ActiveRecord Does It Wrong

I’m listening to the keynotes on the final day of EuroOSCON and David Heinemeier Hansson is talking about the secrets of Ruby on Rails. He talks about how they promote “convention over configuration” and how that means that you don’t have to describe the same object attribute multiple times. This is a great idea, but one of the key parts of Rails (ActiveRecord, the part that talks to your database) forces developers to break this rule. When defining objects in ActiveRecord you need to describe all of the relationships that the object has with other objects (tables) in the database. This is repeating information that should be stored in the database. All databases (well, all databases that you should consider for serious development) allow you to define these relationships in the database metadata. Why doesn’t ActiveRecord pull back this information from there? I suspect that it might be because most Rails users will be using MySQL as their database. And MySQL doesn’t exactly make it easy to extract this data.

I’ve written about this before. This post is really just here as a pointer so that new readers can find my previous articles.


  1. From my limited experience, there are two problems with automagically finding out foreign keys:

    1. SGBDs differ wildly in how they allow you to query them for metadata.
    2. You can’t tell the difference between an has_one and a has_many relationship by just looking at table descriptions.

    The first one is only a matter of implementation.
    The second one would require either some arcane SQL or some hint in the model’s class — and then you might aswell describe the whole relationship in the model.

  2. Michel,

    Thanks for your comments.

    As you say, the first problem is simply a matter of implementation. The ORM is going to need to have pluggable modules for dealing with different database systems. This is just one more thing that will need to go into those modules. In many cases, the code might already exist. For example, in Perl all database access goes through the DBI module and underneath the DBI module you have a DBD (database driver module) which is specific to the database that you are using. Recent versions of the DBI specification include a subroutine called ‘foreign_key_info’ which the DBD modules should implement. Given a table name, this function will return details of the foreign keys. Any ORM built in Perl can therefore simply reuse this functionality.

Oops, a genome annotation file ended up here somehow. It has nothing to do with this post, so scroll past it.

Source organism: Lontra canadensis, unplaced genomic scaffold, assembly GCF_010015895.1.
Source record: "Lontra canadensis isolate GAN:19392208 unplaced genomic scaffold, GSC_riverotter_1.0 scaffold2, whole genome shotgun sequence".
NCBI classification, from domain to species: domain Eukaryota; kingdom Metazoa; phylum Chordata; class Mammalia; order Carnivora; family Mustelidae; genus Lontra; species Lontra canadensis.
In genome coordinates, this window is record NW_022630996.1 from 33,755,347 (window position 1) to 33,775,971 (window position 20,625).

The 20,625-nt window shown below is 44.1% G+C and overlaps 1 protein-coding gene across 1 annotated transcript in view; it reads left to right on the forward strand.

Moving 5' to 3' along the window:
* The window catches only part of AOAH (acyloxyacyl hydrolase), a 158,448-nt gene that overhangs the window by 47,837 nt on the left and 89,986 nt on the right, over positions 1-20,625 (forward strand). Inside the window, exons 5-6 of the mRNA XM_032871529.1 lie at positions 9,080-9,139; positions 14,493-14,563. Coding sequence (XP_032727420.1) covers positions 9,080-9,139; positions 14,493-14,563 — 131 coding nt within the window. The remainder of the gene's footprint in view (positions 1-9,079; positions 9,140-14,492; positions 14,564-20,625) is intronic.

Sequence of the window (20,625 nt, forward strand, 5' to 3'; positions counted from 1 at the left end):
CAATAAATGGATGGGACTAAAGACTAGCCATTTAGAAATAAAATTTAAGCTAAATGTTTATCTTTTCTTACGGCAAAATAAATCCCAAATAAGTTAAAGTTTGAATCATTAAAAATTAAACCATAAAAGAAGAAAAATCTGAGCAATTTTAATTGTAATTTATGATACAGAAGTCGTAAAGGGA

I think that your second problem is wrong. If you have a foreign key that is also marked as only containing unique values then it must represent a one to one relationship. In fact if your database system supports it, you should probably think about setting up your tables so that the foreign key in the dependent table is also its primary key. That way the two tables will share the same primary key.

  3. Please tell me how to implement the following associations using database introspection:

    While database introspection in some aspects can handle the superficial cases, it can’t handle no where near the bulk of the real-life cases.

    This means that you’d have to investigate multiple sources to identify all the collections available. So if you want to be DRY in this aspect, you can do as many Rails developers already do: Don’t respecify this information in the database (that is, don’t use foreign key constraints or constraints of any kind). All the 37signals applications behave like this.

    So whether or not to be DRY in this case is fully determined by your own actions.

  4. David,

    You’re talking Ruby which is a language that I’m only just starting to learn so I’m not sure that I understand exactly what you mean, but here’s my attempt anyway.

    You have three tables called project, person, and milestone. The project table has a non-null column called leader_id which is a foreign key that links back to the person table (a project always has exactly one leader, but a person can lead more than one project). The milestone table has a non-null column called project_id which is a foreign key to the project table (a milestone belongs to exactly one project but a project has many milestones).

    Assuming that your latest_milestone attribute is the latest completed milestone and that the milestone table has a date_completed column, then there’s no need for a latest_milestone attribute as you can always get that information without it and adding it would denormalise the data model. However, it’s possible that you might want to deliberately denormalise the database by adding the latest_milestone column and I assume that is the situation that you are suggesting. In that case I would add the latest_milestone column to the project table as a foreign key to the milestone table and I would have this column updated in the update trigger on the milestone table. In my opinion using triggers like this is the only sensible way to allow denormalised data in your database.

    So in this case I don’t agree that database introspection isn’t up to the job. I do, however, agree that there may be some (rare) cases where you can’t store all of the required metadata in the database. In those cases, you will need to put some of the the metadata in the ORM but that should be your last resort and you shouldn’t use it as an excuse to move all of the metadata out of the database. As I’ve written previously, I think that’s a terrible idea. The metadata should always be stored at the lowest level possible – i.e. in the database whenever possible. If your database system of choice prevents you from doing that then you need to get a better database system.

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